His conference speech
beavers that have not been seen on some rivers since tudor times
massacred for their pelts
and now back
and if that isn’t conservatism, my friends I don’t know what is
build back beaver
and though the beavers may sometimes build without local authority permission
you can also see how much room there is
to build the homes that young families need in this country
not on green fields
not just jammed in the south east
but beautiful homes on brownfield sites
in places where homes make sense
This is nit a comedy turn at a joky after dinner speech testing gags for the next Telegraoh Column.
It had an immediate effect
Ministers are under pressure to tell councils to withdraw planning permission for nearly 200,000 homes on greenfield sites after Boris Johnson announced that new homes will be built on previously developed land.
The Prime Minister announced in his party conference speech that “beautiful homes” should in future be built only “on brownfield sites in places where homes make sense”. [no he dudnt see quote above]
Glenigan, the construction industry experts, said that nearly half of the 408,000 undeveloped plots of land which had planning permission in England in August – 187,000 homes – were planned for greenfield land where work is yet to start.
On Thursday night, Tory MP Bob Seely, who led a backbench rebellion against the planning reforms, told The Telegraph that the Government should now ensure that uneconomic developments on greenfield sites should now be pulled.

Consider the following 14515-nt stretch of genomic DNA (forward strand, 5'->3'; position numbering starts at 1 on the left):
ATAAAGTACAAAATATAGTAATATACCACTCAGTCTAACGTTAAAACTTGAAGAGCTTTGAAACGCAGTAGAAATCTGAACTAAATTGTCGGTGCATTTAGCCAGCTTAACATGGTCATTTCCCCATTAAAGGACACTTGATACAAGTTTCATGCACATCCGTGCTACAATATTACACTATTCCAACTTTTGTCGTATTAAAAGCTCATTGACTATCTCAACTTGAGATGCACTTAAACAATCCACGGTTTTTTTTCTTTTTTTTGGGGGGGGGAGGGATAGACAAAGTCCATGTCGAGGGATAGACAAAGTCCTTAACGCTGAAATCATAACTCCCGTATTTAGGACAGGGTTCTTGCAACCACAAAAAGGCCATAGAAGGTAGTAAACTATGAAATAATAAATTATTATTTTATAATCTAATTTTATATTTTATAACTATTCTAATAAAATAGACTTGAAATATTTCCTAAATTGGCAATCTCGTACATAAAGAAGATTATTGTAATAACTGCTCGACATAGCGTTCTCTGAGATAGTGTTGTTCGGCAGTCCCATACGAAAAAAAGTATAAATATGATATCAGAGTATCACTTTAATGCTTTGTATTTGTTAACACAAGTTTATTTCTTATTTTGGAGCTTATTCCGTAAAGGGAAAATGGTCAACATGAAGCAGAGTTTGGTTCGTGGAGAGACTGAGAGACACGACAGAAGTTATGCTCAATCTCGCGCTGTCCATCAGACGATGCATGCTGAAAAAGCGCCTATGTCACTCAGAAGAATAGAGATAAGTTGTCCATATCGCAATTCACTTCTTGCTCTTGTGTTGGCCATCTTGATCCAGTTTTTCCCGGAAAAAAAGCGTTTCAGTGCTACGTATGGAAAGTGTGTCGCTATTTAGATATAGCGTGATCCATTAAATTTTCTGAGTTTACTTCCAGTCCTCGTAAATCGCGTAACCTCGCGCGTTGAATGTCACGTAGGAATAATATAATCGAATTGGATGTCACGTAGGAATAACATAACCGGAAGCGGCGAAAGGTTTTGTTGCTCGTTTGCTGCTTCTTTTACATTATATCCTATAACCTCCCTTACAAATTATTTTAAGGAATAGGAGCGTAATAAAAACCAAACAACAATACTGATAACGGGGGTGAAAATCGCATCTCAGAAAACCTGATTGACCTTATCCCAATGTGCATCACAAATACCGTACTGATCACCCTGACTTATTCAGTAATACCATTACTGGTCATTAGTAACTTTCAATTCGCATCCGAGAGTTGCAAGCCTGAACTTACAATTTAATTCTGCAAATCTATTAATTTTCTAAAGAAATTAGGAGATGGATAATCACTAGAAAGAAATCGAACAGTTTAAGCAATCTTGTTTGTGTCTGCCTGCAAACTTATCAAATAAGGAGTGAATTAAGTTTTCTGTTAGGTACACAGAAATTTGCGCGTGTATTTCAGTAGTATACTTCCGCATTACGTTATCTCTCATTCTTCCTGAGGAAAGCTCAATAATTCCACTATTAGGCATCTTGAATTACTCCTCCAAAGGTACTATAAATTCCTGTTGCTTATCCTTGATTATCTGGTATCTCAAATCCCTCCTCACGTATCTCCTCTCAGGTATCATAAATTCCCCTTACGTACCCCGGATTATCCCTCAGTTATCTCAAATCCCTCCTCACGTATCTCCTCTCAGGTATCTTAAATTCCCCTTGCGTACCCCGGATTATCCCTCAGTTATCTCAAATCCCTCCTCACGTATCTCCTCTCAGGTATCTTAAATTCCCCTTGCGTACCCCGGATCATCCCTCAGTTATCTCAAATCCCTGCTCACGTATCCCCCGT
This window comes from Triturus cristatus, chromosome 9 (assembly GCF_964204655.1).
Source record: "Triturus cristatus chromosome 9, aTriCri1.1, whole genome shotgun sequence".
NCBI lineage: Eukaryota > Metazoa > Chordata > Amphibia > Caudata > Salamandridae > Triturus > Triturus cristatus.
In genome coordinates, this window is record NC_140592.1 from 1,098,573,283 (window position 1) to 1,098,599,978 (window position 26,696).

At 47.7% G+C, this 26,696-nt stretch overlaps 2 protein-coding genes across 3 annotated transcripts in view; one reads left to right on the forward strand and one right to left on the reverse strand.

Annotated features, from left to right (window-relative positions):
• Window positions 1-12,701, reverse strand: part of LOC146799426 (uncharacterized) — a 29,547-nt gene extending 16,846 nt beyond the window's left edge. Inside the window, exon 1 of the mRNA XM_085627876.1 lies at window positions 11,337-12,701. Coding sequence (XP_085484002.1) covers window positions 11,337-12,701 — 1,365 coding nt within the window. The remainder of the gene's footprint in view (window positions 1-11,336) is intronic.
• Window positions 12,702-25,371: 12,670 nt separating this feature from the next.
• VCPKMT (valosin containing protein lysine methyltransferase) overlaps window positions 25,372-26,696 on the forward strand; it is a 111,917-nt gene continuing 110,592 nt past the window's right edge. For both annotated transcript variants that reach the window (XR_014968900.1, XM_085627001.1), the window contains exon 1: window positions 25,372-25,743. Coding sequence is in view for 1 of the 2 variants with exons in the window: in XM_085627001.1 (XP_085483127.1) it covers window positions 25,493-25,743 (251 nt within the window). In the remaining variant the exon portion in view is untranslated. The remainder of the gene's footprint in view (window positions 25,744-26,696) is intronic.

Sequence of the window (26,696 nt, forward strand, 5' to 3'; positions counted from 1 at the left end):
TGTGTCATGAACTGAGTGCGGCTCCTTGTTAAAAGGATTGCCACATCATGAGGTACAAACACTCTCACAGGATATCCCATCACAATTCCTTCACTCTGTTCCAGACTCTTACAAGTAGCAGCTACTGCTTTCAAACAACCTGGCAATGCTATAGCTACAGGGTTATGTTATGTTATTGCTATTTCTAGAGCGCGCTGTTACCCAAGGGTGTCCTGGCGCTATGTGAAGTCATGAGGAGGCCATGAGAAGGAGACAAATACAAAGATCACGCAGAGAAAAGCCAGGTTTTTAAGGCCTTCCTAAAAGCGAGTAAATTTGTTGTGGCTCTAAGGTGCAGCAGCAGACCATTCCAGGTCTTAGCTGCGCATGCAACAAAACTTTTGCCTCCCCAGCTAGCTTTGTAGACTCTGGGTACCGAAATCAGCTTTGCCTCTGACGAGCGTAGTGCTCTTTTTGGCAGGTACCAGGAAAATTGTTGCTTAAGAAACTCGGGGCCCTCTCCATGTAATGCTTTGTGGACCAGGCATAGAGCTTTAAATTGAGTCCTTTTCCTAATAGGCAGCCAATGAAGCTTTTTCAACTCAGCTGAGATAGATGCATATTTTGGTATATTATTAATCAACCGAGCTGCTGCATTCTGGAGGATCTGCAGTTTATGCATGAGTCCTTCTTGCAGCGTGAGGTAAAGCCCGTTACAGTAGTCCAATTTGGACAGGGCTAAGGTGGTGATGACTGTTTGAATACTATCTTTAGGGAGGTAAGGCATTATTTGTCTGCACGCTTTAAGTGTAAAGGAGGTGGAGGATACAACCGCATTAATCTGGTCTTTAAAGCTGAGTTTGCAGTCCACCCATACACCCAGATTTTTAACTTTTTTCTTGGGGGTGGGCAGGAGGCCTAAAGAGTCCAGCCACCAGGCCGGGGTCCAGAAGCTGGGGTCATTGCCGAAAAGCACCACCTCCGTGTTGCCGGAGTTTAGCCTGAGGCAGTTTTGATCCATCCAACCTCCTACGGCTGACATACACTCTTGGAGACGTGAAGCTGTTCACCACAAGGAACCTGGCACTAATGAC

He said that ministers should order a halt to development on “greenfield, the economics of which do not stack up, but which have been given planning permission”.
Mr Seely cited as one example the Pennyfeathers development for 900 homes in his Isle of Wight constituency, which has been criticised because of the pressure it will put on local roads.
Tories demand action
The demand will be one of several in a letter to the Prime Minister which is being drawn up by Tories concerned by planning reforms in the wake of Mr Johnson’s speech on Wednesday.
The MPs are also likely to demand that Mr Johnson’s “brownfield only” policy is written into the new Planning Bill, which is currently being redrawn by Michael Gove, the new Housing Secretary.
Theresa Villiers, a former Cabinet minister, said: “The PM’s comments on planning in his speech are great, but if they are to have a real impact we need to see new protections for green fields added to planning law.
“And we also need housing targets reduced in the South to stem the flood of high-rise, high-density development, which is creating immense pressure in commuter areas.”
The Campaign to Protect Rural England (CPRE) warned there were a further 340,000 new homes planned for greenfield sites in green belt and areas of outstanding natural beauty (AONB), which had not been given formal planning permission.
It warned of “unnecessary greenfield development that would take place between Oxford and Cambridge unless the Government radically changes its approach”.
‘Tip of the iceberg’
Paul Miner, head of land use and planning at CPRE, said: “These 187,000 houses with planning permission are the tip of the iceberg.
“There are currently 340,000 houses planned on our green belts and AONBs, never mind greenfield sites.
“We call on the Government to agree to a meaningful brownfield first policy urgently and to make it a central pillar of the forthcoming Planning Bill.
“A brownfield first policy is needed so these unnecessary proposals can be stopped.”